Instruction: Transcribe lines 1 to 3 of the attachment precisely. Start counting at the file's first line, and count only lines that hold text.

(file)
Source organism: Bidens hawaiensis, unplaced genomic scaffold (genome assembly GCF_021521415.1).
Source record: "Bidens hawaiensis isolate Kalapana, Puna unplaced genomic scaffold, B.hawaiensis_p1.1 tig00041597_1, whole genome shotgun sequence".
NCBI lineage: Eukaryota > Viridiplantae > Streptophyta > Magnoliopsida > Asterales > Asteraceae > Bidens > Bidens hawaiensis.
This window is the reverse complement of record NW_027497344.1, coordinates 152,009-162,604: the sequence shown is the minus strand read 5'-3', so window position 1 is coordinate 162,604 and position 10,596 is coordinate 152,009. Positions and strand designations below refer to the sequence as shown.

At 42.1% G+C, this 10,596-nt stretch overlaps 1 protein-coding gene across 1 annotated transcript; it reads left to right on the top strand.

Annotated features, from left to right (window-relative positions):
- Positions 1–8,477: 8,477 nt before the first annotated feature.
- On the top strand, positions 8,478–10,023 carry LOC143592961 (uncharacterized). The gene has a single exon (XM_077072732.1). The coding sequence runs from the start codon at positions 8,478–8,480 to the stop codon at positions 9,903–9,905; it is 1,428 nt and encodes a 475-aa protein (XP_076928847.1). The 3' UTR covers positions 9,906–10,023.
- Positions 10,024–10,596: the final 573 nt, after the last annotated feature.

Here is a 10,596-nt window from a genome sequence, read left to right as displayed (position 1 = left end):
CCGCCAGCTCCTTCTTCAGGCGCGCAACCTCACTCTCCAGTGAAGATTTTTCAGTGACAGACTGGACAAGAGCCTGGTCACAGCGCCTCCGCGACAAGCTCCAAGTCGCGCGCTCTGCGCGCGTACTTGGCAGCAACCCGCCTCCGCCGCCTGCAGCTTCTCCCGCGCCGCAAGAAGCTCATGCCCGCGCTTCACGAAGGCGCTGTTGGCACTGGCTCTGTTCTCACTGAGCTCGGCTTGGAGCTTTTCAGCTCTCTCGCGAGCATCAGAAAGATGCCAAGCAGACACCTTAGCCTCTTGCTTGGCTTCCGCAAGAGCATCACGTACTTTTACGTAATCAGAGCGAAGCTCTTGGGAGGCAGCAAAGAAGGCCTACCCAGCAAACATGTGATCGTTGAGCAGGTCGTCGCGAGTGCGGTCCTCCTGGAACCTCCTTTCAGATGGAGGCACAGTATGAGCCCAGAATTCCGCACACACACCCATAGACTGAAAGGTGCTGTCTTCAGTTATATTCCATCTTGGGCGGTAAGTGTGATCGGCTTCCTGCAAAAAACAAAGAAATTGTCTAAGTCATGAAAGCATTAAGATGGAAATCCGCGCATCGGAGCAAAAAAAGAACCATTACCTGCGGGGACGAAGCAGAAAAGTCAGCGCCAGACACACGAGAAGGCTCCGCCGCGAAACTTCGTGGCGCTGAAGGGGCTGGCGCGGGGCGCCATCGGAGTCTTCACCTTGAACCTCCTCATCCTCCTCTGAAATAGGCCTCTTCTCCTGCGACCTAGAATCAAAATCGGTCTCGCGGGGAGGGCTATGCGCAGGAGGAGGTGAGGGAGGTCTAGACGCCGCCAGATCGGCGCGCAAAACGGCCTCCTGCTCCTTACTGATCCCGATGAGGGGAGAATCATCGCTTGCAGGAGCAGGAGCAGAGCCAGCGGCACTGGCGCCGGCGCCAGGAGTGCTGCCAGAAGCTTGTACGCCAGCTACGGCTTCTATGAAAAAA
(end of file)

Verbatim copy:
Source organism: Bidens hawaiensis, unplaced genomic scaffold (genome assembly GCF_021521415.1).
Source record: "Bidens hawaiensis isolate Kalapana, Puna unplaced genomic scaffold, B.hawaiensis_p1.1 tig00041597_1, whole genome shotgun sequence".
NCBI lineage: Eukaryota > Viridiplantae > Streptophyta > Magnoliopsida > Asterales > Asteraceae > Bidens > Bidens hawaiensis.